03/12/2014 01:17 pm ET Updated Mar 12, 2014

Bill O'Reilly Knocks Obama's Comedic Move, But Lincoln's Humor Also Drew Criticism

NEW YORK -- Fox News host Bill O'Reilly said Tuesday night that unlike President Barack Obama, Abraham Lincoln wouldn't have appeared on "Between Two Ferns," the offbeat Web series hosted by actor Zach Galifianakis.

O'Reilly said he's "all for PR" and that it would have been fine for Jay Carney, the president's press secretary, to take questions from Galifianakis in an attempt to promote Obamacare to young people.

"But the president of the United States?" asked O'Reilly, author of the best-selling book Killing Lincoln, a nonfiction account of Lincoln's assassination. "All I can tell you is Abe Lincoln would not have done it. There comes a point when serious times call for serious action."

Lincoln's accomplishments have left him rightly regarded as one of the greatest American presidents. But Lincoln was also a man who enjoyed telling off-color jokes, and his bawdy sense of humor attracted its share of press criticism.

Henry Villard, a journalist who covered Lincoln, recalled later in The Atlantic how he "could not take a real personal liking to the man." The reason, Villard wrote, was Lincoln’s sense of humor, an "inborn weakness for which he was even then notorious and so remained during his great public career."

"He was inordinately fond of jokes, anecdotes, and stories," Villard continued. "He loved to hear them, and still more to tell them himself out of the inexhaustible supply provided by his good memory and his fertile fancy. There would have been no harm in this but for the fact that, the coarser the joke, the lower the anecdote, and the more risky the story, the more he enjoyed them, especially when they were of his own invention. He possessed, moreover, a singular ingenuity in bringing about occasions in conversation for indulgences of this kind."

Lincoln was long "attracted to off-color jokes,” Fred Kaplan wrote in his recent biography of the 16th president. "Earthy, naturalistic, and frank," Kaplan wrote, "he told stories and used language considered appropriate only for male ears."

Covering then President-Elect Lincoln in 1860, Villard wrote how he "never hesitated to tell a coarse or even outright nasty story, if it served his purpose." And Lincoln's "fondness for low talk clung to him even in the White House."

But while Villard "felt disgust and humiliation that such a person should have been called upon to direct the destinies of a great nation in the direst period of its history," he concluded that Lincoln's "achievements during the next few years proved him to be one of the great leaders of mankind in adversity, in whom low leanings only set off more strikingly his better qualities."

Obama’s team, both in the White House and during the two campaigns, has been willing to bypass traditional media pit stops to promote his message and engage with outlets where policy isn't the priority. Following Obama's poor showing in the first 2012 debate against Mitt Romney, this reporter questioned whether he'd have performed better if he'd been taking questions from The New York Times and The Washington Post instead of softballs from People, Entertainment Weekly and a Miami radio host called "Pimp with the Limp."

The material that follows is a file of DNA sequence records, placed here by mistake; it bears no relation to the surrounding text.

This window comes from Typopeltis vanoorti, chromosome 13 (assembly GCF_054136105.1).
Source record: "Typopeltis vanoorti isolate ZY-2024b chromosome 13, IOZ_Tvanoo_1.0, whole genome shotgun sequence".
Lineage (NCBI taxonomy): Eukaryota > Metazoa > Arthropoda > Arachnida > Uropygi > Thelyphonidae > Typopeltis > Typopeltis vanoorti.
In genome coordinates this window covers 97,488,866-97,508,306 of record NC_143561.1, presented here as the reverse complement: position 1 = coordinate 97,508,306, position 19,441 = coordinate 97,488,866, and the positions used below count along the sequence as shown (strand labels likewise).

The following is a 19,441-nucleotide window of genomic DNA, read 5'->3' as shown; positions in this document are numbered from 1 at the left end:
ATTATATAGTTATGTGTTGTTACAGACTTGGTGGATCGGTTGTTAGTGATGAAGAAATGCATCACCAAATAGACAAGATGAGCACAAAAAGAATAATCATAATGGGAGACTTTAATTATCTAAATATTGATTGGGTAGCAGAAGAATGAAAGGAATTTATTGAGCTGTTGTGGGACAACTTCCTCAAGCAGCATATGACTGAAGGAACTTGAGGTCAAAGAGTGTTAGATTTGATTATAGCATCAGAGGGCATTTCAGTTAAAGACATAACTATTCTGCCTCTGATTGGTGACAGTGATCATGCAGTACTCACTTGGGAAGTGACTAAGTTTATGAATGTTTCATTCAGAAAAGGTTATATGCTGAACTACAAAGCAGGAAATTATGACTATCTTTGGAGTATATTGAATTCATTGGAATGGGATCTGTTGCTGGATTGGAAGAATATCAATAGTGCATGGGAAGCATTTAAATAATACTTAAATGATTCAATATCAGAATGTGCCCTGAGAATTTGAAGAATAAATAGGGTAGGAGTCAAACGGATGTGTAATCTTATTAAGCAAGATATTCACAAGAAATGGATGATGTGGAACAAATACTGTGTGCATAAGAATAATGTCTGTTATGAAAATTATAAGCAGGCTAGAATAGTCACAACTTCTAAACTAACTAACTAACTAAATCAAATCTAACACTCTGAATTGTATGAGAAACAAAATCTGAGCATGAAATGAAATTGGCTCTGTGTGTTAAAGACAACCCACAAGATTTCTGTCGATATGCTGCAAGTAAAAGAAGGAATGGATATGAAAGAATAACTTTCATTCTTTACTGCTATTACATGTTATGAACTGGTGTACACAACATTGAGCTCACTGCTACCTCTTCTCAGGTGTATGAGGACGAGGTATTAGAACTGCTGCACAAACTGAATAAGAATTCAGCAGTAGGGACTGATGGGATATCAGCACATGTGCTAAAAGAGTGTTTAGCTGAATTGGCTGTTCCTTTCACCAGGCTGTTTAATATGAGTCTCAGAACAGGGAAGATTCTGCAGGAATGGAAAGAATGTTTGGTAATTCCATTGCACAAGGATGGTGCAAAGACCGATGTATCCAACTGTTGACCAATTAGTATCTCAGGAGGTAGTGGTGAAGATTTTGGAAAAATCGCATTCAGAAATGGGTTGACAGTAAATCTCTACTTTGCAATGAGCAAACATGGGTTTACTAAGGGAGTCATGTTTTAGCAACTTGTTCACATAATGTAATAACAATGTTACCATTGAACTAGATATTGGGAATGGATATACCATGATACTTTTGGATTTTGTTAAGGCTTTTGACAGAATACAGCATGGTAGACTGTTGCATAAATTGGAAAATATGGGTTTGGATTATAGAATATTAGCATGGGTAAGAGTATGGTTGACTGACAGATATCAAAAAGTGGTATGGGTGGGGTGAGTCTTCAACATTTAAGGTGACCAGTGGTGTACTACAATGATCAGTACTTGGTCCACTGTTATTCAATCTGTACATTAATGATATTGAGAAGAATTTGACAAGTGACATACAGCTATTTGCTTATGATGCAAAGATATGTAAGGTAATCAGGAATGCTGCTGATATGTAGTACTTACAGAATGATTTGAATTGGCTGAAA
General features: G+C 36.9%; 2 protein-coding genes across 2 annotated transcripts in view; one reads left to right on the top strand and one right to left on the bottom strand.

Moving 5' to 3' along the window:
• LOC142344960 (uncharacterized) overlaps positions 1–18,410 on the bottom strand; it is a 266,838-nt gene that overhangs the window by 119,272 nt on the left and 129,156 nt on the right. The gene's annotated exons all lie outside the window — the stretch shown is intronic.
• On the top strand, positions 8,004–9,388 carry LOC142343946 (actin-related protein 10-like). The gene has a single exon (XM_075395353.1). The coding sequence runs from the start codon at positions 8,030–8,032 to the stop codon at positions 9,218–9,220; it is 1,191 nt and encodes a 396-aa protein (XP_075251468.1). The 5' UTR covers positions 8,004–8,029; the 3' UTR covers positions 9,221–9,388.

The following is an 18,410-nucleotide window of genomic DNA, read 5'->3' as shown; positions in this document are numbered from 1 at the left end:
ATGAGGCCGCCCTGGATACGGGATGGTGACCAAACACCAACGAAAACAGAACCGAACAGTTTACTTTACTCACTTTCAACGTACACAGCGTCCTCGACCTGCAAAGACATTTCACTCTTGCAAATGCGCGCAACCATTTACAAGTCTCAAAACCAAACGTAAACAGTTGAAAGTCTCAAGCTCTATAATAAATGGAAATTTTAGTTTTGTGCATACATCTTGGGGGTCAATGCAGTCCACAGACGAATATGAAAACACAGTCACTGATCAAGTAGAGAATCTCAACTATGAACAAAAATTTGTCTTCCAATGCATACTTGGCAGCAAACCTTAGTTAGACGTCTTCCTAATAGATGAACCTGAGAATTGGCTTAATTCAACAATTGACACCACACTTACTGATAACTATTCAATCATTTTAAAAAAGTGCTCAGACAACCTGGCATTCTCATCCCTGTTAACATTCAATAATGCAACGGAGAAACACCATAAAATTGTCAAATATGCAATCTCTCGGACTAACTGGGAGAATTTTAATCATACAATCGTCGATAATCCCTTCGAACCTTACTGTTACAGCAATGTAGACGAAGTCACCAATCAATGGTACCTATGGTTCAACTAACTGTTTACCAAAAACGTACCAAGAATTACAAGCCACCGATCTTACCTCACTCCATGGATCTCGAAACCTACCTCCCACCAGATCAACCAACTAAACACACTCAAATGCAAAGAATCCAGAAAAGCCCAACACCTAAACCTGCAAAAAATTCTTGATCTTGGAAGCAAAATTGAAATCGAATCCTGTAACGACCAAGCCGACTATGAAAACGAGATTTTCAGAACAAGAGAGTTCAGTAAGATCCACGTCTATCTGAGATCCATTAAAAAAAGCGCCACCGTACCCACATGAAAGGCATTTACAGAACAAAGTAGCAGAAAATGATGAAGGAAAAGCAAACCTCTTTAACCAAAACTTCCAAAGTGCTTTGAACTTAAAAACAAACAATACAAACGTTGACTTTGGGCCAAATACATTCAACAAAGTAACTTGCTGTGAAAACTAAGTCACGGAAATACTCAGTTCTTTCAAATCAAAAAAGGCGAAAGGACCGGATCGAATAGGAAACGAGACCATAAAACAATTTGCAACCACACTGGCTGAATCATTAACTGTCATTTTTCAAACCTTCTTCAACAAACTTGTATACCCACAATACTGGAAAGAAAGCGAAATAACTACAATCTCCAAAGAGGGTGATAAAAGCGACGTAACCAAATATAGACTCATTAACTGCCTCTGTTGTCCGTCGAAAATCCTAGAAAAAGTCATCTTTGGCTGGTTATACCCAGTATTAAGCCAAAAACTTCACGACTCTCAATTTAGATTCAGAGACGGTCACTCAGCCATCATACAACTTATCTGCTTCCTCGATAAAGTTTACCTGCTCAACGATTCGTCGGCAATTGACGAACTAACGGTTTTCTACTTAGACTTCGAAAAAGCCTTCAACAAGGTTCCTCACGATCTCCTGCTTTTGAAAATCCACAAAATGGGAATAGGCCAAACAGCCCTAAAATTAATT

Of course, Obama won reelection, and in looking for a new way to promote his administration's site to a young audience decided to try –- a move that has apparently worked, based on early traffic.

This presidential turn toward pop culture is not without precedent. Richard Nixon appeared on "Laugh-In," while Gerald Ford and Bill Clinton made stops on "Saturday Night Live" and "The Arsenio Hall Show," respectively. Presidents have also cracked jokes onstage at the White House Correspondents Association dinner and the Radio and Television Correspondents dinner -- and have rankled their critics by doing so.

During the March 2004 Radio and Television dinner, George W. Bush joked about not finding weapons of mass destruction in Iraq, the false pretext for invading the country a year earlier and starting a war that led to the deaths of several thousand American soldiers and over 100,000 Iraqi civilians.

That period could also be described as "serious times," but according to progressive watchdog Fairness and Accuracy in Reporting, Fox News stars didn't seem bothered by Bush's jokes as the situation in Iraq unraveled.

"Fox News Sunday" host Chris Wallace said he thought the jokes were funny, and Brit Hume described Bush's routine as "a good-natured performance, and it made him look good only in the sense that it showed he could poke fun at himself."

Hume added: "And you have to feel like saying to people, 'Just get over it.'"